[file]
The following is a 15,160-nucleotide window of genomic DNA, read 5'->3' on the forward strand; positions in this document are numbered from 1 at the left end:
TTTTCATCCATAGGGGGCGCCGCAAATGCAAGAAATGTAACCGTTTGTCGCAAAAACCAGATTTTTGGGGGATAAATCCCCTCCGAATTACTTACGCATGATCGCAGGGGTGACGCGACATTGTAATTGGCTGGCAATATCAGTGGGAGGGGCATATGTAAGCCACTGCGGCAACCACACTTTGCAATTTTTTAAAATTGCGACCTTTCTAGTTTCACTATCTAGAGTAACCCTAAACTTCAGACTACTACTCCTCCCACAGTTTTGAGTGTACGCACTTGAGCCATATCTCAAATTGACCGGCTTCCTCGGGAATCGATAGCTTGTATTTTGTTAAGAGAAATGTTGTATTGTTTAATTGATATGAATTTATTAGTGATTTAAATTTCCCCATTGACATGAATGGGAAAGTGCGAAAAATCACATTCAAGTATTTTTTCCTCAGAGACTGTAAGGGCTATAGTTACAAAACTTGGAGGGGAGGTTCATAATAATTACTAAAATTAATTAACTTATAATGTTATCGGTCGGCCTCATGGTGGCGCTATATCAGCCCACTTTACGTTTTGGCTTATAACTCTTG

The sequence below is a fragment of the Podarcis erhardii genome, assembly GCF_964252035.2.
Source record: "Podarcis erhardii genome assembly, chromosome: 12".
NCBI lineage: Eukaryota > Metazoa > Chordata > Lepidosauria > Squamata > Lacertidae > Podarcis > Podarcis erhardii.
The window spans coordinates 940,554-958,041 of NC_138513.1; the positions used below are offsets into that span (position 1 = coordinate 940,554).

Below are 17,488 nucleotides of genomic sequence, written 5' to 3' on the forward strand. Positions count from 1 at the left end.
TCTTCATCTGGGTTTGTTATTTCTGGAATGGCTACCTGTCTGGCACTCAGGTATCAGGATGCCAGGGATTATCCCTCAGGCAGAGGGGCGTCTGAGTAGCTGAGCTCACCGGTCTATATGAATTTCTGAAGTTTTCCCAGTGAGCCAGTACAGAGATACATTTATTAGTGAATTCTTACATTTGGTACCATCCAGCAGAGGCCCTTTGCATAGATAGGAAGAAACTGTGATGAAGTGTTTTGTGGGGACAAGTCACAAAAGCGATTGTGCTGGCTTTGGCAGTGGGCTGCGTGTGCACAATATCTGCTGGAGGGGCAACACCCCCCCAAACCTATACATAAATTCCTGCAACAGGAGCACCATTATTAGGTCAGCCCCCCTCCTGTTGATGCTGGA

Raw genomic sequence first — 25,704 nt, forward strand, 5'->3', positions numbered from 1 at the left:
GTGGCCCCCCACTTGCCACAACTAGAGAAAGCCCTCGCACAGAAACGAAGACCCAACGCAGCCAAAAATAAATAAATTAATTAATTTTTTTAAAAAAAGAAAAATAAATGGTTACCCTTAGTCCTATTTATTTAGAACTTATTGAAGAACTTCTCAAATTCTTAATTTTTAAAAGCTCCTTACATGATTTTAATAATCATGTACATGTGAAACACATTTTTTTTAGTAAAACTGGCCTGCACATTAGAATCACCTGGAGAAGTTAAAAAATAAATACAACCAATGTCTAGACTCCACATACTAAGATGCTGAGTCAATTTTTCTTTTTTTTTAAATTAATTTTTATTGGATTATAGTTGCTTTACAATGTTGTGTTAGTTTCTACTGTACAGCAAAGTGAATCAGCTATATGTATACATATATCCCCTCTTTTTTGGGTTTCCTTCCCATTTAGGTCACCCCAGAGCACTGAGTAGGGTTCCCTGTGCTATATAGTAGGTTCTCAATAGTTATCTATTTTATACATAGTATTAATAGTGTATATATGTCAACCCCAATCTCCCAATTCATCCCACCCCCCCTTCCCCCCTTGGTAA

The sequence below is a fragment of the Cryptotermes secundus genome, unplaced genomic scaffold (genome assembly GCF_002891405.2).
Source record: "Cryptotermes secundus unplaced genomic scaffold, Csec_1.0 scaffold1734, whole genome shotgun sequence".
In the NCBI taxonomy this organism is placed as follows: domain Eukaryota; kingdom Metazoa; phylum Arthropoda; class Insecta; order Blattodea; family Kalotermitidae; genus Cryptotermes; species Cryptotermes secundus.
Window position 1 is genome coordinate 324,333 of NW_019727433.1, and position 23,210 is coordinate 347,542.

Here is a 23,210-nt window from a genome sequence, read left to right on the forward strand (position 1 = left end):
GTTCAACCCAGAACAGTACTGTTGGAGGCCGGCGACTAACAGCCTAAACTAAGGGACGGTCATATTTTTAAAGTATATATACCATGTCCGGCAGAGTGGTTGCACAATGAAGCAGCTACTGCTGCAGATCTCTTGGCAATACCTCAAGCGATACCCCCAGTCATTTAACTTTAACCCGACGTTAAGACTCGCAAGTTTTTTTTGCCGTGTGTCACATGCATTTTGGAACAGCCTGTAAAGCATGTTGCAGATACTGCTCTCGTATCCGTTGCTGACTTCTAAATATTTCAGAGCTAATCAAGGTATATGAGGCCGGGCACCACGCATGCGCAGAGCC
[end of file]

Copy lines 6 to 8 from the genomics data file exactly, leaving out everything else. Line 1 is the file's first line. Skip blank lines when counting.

The window spans coordinates 940,554-958,041 of NC_138513.1; the positions used below are offsets into that span (position 1 = coordinate 940,554).

Below are 17,488 nucleotides of genomic sequence, written 5' to 3' on the forward strand. Positions count from 1 at the left end.
TCTTCATCTGGGTTTGTTATTTCTGGAATGGCTACCTGTCTGGCACTCAGGTATCAGGATGCCAGGGATTATCCCTCAGGCAGAGGGGCGTCTGAGTAGCTGAGCTCACCGGTCTATATGAATTTCTGAAGTTTTCCCAGTGAGCCAGTACAGAGATACATTTATTAGTGAATTCTTACATTTGGTACCATCCAGCAGAGGCCCTTTGCATAGATAGGAAGAAACTGTGATGAAGTGTTTTGTGGGGACAAGTCACAAAAGCGATTGTGCTGGCTTTGGCAGTGGGCTGCGTGTGCACAATATCTGCTGGAGGGGCAACACCCCCCCAAACCTATACATAAATTCCTGCAACAGGAGCACCATTATTAGGTCAGCCCCCCTCCTGTTGATGCTGGA